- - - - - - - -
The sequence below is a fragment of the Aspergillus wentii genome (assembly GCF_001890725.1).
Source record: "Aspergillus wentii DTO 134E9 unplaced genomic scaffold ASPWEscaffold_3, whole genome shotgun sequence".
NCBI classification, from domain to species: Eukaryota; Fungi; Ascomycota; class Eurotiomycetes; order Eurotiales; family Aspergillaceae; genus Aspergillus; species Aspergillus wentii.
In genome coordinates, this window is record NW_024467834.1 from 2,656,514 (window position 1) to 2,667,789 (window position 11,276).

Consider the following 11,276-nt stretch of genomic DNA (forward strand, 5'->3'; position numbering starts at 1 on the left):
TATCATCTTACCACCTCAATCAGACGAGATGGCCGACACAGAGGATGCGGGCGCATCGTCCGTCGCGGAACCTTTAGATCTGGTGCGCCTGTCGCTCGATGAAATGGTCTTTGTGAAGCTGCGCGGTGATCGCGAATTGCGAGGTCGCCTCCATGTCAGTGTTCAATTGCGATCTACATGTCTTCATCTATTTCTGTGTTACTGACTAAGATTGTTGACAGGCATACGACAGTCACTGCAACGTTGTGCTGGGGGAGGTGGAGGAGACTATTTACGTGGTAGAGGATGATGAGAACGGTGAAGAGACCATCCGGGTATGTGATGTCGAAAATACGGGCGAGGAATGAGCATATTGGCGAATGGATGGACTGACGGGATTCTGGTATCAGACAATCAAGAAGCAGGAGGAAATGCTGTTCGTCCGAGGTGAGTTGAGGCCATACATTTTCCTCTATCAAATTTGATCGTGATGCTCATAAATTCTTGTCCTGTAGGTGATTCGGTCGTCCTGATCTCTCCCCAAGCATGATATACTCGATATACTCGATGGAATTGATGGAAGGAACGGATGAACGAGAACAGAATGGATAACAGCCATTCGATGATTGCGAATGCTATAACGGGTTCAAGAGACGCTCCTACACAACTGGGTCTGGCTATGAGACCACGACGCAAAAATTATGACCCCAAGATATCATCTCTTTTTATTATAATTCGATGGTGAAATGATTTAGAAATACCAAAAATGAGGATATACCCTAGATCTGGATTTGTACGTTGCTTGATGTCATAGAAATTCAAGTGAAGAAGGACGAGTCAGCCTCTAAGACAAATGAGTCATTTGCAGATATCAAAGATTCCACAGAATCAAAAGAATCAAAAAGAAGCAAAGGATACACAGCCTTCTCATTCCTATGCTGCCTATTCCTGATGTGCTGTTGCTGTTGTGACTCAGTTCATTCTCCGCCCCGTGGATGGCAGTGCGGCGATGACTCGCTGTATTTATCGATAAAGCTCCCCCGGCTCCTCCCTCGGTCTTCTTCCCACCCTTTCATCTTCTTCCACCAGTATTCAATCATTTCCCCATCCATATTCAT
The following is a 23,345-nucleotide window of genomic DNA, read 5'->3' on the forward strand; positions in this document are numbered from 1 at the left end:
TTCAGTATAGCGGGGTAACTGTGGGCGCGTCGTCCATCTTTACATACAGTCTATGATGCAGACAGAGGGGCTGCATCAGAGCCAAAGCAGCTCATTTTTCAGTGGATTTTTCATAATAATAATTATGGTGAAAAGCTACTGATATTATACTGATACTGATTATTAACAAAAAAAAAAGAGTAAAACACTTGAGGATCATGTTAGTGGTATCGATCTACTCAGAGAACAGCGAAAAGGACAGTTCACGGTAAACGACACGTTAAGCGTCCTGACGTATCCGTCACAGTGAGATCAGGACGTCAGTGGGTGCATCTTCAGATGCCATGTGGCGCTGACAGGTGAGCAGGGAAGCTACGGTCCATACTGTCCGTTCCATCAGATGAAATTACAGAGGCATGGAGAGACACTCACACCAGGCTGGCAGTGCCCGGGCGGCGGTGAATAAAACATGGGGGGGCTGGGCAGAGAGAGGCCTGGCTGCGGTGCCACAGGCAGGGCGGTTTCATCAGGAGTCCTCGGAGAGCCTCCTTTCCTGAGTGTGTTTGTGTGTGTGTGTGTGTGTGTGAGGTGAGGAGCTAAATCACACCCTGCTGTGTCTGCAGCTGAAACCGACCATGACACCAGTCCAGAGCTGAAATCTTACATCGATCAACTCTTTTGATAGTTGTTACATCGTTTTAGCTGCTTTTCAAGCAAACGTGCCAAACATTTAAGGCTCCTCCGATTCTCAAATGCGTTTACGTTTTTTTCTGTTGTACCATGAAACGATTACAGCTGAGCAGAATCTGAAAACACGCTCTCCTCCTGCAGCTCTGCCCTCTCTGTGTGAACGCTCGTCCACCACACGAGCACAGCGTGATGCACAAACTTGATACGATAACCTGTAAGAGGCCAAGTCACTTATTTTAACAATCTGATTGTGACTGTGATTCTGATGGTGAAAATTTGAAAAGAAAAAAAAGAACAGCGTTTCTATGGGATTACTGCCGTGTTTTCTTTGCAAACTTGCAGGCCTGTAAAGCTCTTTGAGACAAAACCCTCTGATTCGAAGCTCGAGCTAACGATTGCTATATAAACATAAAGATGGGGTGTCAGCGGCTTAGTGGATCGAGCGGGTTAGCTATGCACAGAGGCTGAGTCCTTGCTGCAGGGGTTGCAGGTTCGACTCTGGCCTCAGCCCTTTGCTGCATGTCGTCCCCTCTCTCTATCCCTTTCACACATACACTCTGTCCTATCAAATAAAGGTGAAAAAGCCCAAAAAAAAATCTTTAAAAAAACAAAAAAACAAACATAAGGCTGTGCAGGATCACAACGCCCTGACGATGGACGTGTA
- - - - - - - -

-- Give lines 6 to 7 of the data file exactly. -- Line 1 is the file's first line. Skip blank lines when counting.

TATCATCTTACCACCTCAATCAGACGAGATGGCCGACACAGAGGATGCGGGCGCATCGTCCGTCGCGGAACCTTTAGATCTGGTGCGCCTGTCGCTCGATGAAATGGTCTTTGTGAAGCTGCGCGGTGATCGCGAATTGCGAGGTCGCCTCCATGTCAGTGTTCAATTGCGATCTACATGTCTTCATCTATTTCTGTGTTACTGACTAAGATTGTTGACAGGCATACGACAGTCACTGCAACGTTGTGCTGGGGGAGGTGGAGGAGACTATTTACGTGGTAGAGGATGATGAGAACGGTGAAGAGACCATCCGGGTATGTGATGTCGAAAATACGGGCGAGGAATGAGCATATTGGCGAATGGATGGACTGACGGGATTCTGGTATCAGACAATCAAGAAGCAGGAGGAAATGCTGTTCGTCCGAGGTGAGTTGAGGCCATACATTTTCCTCTATCAAATTTGATCGTGATGCTCATAAATTCTTGTCCTGTAGGTGATTCGGTCGTCCTGATCTCTCCCCAAGCATGATATACTCGATATACTCGATGGAATTGATGGAAGGAACGGATGAACGAGAACAGAATGGATAACAGCCATTCGATGATTGCGAATGCTATAACGGGTTCAAGAGACGCTCCTACACAACTGGGTCTGGCTATGAGACCACGACGCAAAAATTATGACCCCAAGATATCATCTCTTTTTATTATAATTCGATGGTGAAATGATTTAGAAATACCAAAAATGAGGATATACCCTAGATCTGGATTTGTACGTTGCTTGATGTCATAGAAATTCAAGTGAAGAAGGACGAGTCAGCCTCTAAGACAAATGAGTCATTTGCAGATATCAAAGATTCCACAGAATCAAAAGAATCAAAAAGAAGCAAAGGATACACAGCCTTCTCATTCCTATGCTGCCTATTCCTGATGTGCTGTTGCTGTTGTGACTCAGTTCATTCTCCGCCCCGTGGATGGCAGTGCGGCGATGACTCGCTGTATTTATCGATAAAGCTCCCCCGGCTCCTCCCTCGGTCTTCTTCCCACCCTTTCATCTTCTTCCACCAGTATTCAATCATTTCCCCATCCATATTCAT
The following is a 23,345-nucleotide window of genomic DNA, read 5'->3' on the forward strand; positions in this document are numbered from 1 at the left end: